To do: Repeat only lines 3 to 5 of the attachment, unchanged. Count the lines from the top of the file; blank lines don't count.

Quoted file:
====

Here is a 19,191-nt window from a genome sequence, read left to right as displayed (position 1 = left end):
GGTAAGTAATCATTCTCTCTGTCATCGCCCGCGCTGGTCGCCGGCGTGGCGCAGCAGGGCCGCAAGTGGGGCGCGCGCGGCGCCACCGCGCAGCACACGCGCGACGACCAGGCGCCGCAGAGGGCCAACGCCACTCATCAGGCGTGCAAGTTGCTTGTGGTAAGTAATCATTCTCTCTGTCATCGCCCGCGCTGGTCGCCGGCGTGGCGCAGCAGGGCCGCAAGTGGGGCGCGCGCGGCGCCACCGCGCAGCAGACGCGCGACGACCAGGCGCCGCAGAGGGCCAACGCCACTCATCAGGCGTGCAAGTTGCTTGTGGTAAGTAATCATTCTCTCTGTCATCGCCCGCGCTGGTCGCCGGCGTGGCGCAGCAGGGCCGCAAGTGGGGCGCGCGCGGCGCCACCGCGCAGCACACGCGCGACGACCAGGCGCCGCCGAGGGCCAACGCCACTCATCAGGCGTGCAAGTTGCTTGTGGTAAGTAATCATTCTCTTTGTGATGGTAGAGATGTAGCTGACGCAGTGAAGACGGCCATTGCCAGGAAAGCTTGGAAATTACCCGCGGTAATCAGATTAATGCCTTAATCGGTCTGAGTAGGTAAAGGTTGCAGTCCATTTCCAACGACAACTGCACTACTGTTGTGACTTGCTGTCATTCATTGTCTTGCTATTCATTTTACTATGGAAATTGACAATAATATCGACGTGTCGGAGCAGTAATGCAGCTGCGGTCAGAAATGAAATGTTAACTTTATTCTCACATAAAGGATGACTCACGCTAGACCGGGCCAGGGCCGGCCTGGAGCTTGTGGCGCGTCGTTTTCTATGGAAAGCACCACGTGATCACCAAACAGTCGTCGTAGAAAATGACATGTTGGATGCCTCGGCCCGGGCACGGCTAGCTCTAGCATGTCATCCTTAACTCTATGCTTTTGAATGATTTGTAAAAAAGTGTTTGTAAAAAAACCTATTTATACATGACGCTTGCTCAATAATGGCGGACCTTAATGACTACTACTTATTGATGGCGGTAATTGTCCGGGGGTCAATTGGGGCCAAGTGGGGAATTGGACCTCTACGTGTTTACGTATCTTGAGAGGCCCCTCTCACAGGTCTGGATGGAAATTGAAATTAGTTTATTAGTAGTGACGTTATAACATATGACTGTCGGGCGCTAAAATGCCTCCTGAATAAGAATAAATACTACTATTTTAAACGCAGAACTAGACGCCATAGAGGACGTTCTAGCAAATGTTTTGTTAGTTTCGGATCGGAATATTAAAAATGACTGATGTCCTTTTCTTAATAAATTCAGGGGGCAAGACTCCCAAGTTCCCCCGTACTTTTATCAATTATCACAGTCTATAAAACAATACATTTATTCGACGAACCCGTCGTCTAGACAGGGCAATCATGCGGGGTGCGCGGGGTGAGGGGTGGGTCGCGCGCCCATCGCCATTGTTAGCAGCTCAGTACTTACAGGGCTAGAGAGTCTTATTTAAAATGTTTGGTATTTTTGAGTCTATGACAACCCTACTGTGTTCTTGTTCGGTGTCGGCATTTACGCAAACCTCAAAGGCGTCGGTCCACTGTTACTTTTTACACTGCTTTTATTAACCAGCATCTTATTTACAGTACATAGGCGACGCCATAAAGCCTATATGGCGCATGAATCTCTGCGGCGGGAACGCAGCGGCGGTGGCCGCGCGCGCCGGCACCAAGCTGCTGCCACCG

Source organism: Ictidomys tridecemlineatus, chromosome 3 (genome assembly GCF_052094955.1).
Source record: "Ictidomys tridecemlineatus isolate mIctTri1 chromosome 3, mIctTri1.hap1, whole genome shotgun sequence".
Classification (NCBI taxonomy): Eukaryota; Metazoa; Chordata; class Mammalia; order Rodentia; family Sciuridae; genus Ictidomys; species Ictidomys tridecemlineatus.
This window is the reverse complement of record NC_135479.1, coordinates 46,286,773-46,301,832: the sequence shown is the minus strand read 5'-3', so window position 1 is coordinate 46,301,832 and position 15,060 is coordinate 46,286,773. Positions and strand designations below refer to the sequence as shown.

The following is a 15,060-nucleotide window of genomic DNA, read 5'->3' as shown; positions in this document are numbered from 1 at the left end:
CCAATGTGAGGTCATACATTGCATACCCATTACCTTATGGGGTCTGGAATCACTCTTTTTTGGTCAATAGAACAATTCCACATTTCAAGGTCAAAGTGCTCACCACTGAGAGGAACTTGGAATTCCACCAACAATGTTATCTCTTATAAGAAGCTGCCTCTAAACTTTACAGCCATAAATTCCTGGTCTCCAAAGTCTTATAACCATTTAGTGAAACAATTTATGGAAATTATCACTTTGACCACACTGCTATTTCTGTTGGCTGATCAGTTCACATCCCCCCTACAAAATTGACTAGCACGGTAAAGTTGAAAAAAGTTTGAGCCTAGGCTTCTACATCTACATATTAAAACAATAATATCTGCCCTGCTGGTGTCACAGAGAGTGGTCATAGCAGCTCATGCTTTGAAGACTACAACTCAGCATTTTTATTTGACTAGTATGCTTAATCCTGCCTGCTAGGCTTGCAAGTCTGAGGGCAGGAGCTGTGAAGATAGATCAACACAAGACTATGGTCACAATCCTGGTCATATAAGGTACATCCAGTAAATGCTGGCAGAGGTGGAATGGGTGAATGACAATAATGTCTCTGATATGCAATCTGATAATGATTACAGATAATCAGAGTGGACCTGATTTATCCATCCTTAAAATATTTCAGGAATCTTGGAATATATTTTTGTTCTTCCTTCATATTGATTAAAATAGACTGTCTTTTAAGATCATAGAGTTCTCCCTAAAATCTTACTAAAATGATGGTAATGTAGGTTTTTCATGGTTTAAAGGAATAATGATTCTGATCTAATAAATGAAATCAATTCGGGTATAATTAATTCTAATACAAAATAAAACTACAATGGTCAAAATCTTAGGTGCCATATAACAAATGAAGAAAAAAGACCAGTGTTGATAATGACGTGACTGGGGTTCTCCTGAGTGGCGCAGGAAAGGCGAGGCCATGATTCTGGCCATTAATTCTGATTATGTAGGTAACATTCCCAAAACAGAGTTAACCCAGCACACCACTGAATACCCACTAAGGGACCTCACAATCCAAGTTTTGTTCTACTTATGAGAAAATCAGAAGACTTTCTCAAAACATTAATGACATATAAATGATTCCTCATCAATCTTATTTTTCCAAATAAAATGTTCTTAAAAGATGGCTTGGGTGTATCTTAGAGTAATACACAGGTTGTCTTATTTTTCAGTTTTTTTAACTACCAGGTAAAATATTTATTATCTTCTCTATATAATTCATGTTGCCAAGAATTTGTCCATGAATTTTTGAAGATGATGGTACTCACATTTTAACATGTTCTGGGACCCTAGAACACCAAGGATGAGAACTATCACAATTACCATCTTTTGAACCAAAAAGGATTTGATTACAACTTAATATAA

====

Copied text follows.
Source organism: Ictidomys tridecemlineatus, chromosome 3 (genome assembly GCF_052094955.1).
Source record: "Ictidomys tridecemlineatus isolate mIctTri1 chromosome 3, mIctTri1.hap1, whole genome shotgun sequence".
Classification (NCBI taxonomy): Eukaryota; Metazoa; Chordata; class Mammalia; order Rodentia; family Sciuridae; genus Ictidomys; species Ictidomys tridecemlineatus.